Website quality Information quality System quality Service quality Perceived flow Perceived playfulness Customer satisfaction Purchase intention

Stimulus Organism Response

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website are the important factors of commercial website design. According to Lin (2007, pp. 366–368), information quality means a measure of value perceived by a customer of the output produced by a website. System quality means manifest in a website system’s overall performance and can be measured by customer perceived degrees of user friendliness in shopping at an online retailer. Service quality signifies overall customer evaluations and judgements about the quality of online service delivery. DeLone and McLean (2003) suggested that this three-dimensional quality factors plays a key role in the satisfaction of online customers, and thus helps improve their purchase intention (Bai et al. 2008). In summary, as stated above, the website quality is used (including information, system, and service quality) in this study as the stimuli.

2.3 Organism: perceived playfulness and perceived flow

Moon and Kim (2001, p. 219) defined perceived playfulness as ‘‘the extent to which the individual perceives that his or her attention is focused on the interaction with the World-Wide-Web; is curious during the interaction; and finds the interaction intrinsically enjoyable or interesting’’. Moon and Kim (2001) suggested the necessity to introduce perceived playfulness in the context of the World-Wide-Web and they found that it had a significant positive impact on attitude toward using and behavioural intention. Chen et al. (2002) also found perceived playfulness to be a significant factor motivating users to use a virtual store. Furthermore, Nysveen et al. (2005) have studied perceived playfulness in the context of mobile Internet services and found it plays an important role in determining user acceptance of these services. Moon and Kim (2001) stated that playfulness plays a significant role in developing the attitude toward the system and intention to use.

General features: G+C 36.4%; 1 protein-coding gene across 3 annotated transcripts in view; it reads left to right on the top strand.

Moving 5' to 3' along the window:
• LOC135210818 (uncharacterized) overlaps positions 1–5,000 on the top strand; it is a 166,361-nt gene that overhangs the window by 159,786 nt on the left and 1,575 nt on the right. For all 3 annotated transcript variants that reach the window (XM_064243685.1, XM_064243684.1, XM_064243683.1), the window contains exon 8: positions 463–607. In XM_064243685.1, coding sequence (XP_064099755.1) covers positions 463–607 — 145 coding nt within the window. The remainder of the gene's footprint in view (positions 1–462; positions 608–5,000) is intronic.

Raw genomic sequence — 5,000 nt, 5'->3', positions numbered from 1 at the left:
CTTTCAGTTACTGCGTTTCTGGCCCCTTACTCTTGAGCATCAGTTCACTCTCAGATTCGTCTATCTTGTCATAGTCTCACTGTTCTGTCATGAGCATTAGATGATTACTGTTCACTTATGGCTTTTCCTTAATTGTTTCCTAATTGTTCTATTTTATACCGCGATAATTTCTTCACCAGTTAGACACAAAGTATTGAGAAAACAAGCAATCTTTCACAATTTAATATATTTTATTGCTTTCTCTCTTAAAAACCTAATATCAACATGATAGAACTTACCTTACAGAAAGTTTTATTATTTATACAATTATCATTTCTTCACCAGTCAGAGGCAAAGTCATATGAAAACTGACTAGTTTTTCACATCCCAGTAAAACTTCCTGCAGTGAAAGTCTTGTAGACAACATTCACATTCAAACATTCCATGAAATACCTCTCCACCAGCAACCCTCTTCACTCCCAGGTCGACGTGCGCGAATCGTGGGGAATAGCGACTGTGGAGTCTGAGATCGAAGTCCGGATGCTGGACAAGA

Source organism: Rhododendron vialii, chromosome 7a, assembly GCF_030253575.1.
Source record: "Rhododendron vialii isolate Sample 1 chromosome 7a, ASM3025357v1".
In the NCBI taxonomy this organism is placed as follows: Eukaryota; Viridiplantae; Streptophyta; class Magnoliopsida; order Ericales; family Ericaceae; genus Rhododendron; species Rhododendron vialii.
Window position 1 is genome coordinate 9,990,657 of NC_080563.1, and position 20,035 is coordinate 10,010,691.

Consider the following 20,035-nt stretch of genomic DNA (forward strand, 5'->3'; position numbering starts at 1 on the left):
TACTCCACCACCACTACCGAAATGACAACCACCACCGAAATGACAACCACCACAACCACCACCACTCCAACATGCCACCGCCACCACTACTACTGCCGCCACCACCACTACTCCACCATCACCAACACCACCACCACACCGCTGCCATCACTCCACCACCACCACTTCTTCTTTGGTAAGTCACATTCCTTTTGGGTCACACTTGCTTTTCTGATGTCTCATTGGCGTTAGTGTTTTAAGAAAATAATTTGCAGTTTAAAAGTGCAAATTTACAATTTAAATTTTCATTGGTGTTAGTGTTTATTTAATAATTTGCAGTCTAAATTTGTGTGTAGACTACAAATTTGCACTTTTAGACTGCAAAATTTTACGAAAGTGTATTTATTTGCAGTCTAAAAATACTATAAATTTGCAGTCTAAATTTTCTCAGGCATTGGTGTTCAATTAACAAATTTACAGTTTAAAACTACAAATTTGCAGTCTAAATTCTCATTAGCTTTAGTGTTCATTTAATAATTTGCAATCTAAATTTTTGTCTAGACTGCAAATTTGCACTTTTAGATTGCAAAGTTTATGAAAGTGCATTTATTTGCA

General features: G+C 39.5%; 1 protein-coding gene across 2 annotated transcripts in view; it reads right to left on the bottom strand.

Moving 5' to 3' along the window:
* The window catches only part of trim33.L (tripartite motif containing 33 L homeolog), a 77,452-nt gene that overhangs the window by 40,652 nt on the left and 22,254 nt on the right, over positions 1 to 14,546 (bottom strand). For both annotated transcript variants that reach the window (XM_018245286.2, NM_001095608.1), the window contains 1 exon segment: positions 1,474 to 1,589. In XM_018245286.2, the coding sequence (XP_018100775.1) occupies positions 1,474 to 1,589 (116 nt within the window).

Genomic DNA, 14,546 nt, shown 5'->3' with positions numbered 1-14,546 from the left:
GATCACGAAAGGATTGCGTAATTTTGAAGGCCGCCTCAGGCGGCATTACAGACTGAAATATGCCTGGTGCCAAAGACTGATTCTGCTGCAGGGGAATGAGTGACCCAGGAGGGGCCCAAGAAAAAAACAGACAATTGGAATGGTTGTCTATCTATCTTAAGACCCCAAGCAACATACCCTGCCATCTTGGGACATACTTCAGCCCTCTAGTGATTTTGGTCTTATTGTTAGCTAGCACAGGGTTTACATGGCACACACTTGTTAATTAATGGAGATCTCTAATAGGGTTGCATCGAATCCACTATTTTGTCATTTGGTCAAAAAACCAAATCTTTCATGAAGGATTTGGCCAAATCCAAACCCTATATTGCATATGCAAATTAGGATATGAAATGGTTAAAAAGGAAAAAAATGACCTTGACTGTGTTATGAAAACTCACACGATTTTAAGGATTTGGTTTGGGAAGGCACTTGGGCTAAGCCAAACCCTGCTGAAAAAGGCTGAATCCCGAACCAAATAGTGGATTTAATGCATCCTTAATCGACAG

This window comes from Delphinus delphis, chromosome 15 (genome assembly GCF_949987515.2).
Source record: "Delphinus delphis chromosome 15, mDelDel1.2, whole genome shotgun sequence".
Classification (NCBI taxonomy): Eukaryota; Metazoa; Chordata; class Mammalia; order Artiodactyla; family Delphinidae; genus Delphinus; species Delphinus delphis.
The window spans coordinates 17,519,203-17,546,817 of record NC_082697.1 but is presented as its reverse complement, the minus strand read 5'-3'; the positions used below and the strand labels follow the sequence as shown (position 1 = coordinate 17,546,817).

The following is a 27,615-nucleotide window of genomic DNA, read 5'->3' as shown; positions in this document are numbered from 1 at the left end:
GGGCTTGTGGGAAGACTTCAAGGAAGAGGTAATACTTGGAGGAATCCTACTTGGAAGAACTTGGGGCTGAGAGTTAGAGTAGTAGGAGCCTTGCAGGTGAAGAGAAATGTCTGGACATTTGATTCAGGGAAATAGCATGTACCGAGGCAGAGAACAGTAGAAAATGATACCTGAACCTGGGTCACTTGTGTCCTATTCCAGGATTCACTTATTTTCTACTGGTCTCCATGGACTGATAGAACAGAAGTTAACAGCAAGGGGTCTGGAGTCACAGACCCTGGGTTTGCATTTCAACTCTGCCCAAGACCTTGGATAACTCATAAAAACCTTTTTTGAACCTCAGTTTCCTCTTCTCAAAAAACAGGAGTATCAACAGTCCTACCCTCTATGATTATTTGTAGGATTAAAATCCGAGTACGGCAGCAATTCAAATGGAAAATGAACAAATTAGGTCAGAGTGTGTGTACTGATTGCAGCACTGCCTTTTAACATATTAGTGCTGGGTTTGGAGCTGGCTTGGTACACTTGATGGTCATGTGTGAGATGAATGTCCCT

As per the flow theory (Csikszentmihalyi1988, p. 219), playfulness is considered as an intrinsic belief or motive, which is shaped by the individual’s experience with the environment. Flow has been described as a state of optimal psychological experience (Novak et al. 2000) or most enjoyable experience possible when a person is unconsciously engaged in an activity such that she or he becomes so absorbed thereby losing the sense of self (Chung and Tan2004). Flow experience can usually come from in a variety of activities, such as, hobbies, writing, work, ritual events, sports, artistic performances, and so on. In other words, experiences of concentration, curiosity, and enjoyment in an activity describe the experience of flow (Moon and Kim2001) and as such perceived playfulness.